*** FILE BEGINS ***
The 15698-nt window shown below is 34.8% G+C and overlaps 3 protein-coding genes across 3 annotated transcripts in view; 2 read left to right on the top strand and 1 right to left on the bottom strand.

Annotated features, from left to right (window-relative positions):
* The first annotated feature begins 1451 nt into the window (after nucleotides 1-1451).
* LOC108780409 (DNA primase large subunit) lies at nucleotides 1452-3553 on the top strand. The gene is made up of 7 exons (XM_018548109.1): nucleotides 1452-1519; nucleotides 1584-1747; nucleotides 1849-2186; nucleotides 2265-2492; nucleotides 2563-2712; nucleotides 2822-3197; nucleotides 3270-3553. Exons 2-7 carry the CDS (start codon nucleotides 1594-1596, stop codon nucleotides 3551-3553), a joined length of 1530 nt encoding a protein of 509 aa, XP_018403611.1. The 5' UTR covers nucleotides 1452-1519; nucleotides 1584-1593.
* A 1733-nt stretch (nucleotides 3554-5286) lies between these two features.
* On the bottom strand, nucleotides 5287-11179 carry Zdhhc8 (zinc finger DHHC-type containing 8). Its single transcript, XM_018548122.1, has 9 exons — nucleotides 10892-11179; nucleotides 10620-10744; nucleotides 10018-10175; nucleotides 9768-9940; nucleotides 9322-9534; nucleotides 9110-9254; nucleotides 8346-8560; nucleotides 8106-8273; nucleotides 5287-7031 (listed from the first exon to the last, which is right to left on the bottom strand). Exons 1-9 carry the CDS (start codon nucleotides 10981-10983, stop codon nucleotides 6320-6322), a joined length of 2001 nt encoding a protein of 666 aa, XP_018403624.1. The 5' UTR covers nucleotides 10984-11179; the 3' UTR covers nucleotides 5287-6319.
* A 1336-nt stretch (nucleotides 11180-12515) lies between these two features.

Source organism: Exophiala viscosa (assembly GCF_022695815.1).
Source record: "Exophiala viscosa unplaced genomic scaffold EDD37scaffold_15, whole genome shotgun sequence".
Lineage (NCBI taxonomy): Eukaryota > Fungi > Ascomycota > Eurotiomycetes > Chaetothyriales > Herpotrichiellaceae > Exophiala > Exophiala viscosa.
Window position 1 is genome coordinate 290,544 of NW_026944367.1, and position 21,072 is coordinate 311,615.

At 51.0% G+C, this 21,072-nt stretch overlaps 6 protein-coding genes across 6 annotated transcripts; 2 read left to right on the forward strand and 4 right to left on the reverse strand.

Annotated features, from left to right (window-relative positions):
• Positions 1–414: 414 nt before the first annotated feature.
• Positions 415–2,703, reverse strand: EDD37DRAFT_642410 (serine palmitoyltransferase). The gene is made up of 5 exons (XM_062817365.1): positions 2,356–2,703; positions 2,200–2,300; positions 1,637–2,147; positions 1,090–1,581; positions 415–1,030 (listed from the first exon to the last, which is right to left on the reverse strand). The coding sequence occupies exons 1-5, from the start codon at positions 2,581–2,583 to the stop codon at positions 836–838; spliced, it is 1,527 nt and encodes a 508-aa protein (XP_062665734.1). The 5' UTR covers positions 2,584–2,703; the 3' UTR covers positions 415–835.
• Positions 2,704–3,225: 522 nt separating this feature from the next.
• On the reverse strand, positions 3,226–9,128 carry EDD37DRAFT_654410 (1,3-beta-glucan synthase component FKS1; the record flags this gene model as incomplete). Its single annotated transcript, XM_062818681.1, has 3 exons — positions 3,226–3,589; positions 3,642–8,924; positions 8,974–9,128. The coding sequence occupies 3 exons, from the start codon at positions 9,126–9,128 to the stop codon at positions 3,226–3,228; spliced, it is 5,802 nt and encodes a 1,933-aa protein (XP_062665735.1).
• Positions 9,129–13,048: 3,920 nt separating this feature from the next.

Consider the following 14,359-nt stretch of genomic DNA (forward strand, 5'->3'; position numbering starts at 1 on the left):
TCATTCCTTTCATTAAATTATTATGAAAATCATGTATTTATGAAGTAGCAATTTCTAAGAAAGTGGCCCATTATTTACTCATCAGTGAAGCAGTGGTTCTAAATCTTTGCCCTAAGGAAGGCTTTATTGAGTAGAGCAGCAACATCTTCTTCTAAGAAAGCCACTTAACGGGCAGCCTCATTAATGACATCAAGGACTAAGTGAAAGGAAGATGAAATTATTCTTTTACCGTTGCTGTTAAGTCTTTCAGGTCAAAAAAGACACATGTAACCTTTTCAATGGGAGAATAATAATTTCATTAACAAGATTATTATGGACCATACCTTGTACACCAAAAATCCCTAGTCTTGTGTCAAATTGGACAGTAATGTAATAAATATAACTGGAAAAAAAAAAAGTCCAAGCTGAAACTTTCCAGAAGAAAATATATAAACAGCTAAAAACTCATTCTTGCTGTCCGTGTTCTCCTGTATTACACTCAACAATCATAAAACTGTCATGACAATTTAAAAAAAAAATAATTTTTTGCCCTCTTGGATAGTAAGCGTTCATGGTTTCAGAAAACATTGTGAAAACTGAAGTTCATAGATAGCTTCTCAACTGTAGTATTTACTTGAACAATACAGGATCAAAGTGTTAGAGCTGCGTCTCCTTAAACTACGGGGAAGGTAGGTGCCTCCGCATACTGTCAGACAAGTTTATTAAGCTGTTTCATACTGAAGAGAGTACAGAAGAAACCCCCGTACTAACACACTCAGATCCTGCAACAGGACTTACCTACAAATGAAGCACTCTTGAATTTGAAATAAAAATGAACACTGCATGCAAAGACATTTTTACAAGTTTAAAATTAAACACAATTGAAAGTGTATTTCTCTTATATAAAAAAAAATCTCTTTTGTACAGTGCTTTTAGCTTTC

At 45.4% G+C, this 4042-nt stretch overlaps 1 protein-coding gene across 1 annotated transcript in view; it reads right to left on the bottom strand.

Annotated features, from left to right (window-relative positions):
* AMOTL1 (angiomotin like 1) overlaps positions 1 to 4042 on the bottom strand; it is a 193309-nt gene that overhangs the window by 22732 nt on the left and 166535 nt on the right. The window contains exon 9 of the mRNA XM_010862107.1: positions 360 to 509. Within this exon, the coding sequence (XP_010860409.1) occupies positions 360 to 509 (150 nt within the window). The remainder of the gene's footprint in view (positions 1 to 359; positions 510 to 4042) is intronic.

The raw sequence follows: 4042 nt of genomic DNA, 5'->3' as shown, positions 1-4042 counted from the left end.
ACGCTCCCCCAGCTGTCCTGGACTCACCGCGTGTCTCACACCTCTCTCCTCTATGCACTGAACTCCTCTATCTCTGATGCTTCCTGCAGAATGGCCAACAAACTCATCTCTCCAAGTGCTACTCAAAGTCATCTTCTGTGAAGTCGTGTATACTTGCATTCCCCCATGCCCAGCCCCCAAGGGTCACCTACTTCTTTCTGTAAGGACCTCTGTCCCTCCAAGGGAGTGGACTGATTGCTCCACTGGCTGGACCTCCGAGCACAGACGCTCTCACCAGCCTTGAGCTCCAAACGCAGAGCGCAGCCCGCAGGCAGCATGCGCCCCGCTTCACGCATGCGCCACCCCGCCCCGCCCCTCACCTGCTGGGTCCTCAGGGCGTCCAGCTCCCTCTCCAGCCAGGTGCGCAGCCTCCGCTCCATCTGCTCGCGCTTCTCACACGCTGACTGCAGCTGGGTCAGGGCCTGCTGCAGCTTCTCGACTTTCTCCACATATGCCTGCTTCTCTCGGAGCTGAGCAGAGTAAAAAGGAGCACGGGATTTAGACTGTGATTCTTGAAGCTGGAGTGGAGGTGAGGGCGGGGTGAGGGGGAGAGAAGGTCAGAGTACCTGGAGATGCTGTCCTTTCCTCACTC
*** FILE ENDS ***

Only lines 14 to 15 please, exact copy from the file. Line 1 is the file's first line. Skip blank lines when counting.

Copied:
• Positions 1–414: 414 nt before the first annotated feature.
• Positions 415–2,703, reverse strand: EDD37DRAFT_642410 (serine palmitoyltransferase). The gene is made up of 5 exons (XM_062817365.1): positions 2,356–2,703; positions 2,200–2,300; positions 1,637–2,147; positions 1,090–1,581; positions 415–1,030 (listed from the first exon to the last, which is right to left on the reverse strand). The coding sequence occupies exons 1-5, from the start codon at positions 2,581–2,583 to the stop codon at positions 836–838; spliced, it is 1,527 nt and encodes a 508-aa protein (XP_062665734.1). The 5' UTR covers positions 2,584–2,703; the 3' UTR covers positions 415–835.